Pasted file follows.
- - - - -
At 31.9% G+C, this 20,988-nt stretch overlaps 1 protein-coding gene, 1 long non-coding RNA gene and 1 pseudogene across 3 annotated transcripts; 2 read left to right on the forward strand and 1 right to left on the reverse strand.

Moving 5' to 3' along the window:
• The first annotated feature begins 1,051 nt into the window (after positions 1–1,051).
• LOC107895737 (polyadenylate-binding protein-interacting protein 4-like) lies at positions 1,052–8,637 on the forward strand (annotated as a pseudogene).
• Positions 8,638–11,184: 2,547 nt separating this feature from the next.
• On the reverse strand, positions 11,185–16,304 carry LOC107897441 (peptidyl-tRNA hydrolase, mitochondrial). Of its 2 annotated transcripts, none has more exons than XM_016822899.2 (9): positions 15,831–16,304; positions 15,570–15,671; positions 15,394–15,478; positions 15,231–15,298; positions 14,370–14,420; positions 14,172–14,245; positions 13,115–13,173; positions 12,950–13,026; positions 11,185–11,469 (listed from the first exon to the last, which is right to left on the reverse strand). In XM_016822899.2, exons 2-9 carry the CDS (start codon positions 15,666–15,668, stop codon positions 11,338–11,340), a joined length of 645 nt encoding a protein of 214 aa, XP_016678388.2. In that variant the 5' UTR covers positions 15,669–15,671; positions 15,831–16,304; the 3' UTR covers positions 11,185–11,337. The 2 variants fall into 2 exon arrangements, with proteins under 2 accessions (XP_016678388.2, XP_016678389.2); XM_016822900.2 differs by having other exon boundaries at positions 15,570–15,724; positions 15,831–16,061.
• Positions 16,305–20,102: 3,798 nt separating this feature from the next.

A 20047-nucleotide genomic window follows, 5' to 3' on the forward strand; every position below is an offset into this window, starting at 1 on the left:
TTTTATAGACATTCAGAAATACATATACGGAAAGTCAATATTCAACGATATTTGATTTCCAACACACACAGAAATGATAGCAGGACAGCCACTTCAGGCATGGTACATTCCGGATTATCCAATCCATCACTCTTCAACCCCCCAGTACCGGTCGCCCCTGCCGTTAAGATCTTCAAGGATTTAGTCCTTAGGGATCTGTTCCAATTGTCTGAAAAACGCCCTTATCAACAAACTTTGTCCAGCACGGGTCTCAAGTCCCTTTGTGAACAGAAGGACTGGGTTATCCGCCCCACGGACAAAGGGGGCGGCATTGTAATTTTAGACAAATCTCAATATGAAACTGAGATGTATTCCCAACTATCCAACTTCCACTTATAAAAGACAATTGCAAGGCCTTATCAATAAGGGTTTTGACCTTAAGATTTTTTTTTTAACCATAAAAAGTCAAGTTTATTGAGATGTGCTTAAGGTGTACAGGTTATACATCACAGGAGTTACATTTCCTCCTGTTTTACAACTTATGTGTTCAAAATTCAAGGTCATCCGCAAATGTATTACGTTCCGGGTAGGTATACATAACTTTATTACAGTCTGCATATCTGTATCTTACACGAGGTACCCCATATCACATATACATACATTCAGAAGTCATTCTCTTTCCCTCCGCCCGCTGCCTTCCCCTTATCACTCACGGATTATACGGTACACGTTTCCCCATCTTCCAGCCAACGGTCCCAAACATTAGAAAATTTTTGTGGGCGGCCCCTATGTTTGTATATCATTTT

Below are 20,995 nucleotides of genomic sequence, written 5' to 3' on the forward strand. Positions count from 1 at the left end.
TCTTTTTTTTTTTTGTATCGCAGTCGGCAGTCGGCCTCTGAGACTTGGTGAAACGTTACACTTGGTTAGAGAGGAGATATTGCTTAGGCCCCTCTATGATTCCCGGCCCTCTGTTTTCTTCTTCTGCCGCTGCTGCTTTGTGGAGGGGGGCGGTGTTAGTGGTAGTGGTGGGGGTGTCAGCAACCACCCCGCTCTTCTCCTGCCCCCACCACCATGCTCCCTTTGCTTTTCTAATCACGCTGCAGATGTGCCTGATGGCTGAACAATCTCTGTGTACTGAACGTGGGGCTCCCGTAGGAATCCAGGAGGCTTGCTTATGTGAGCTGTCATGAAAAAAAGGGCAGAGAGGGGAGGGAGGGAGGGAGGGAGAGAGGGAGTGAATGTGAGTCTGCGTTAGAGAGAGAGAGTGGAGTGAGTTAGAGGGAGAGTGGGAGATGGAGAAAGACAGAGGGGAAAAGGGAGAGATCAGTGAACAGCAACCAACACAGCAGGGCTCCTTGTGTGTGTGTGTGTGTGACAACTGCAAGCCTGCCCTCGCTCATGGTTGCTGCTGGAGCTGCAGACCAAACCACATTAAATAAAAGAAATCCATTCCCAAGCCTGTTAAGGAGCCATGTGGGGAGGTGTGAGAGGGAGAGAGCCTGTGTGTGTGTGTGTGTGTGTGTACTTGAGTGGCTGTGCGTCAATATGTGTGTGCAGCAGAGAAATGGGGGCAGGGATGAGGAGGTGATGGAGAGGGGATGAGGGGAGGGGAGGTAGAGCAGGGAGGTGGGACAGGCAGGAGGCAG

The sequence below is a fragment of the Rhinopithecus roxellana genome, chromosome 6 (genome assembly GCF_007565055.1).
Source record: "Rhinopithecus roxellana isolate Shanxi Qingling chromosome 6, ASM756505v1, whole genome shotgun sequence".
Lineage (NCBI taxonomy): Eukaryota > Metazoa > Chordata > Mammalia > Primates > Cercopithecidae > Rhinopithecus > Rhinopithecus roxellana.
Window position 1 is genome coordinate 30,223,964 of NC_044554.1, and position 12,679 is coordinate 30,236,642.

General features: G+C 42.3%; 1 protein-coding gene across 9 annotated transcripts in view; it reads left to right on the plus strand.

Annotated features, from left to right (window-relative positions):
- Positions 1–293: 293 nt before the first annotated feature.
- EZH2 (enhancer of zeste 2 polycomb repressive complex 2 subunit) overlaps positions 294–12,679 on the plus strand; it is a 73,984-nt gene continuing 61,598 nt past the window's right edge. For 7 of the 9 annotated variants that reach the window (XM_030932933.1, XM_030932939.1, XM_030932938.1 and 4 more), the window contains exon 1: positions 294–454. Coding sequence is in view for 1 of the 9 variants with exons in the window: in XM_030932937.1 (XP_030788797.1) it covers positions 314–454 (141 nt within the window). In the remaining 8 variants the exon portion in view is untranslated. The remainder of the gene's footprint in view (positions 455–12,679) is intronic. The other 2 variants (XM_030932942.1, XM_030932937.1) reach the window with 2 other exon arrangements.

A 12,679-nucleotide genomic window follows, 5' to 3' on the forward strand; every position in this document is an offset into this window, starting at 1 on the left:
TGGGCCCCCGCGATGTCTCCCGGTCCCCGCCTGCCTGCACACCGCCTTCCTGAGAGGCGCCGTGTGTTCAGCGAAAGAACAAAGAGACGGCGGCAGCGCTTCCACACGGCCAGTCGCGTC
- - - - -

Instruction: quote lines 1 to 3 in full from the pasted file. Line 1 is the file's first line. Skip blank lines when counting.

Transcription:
At 31.9% G+C, this 20,988-nt stretch overlaps 1 protein-coding gene, 1 long non-coding RNA gene and 1 pseudogene across 3 annotated transcripts; 2 read left to right on the forward strand and 1 right to left on the reverse strand.

Moving 5' to 3' along the window:
• The first annotated feature begins 1,051 nt into the window (after positions 1–1,051).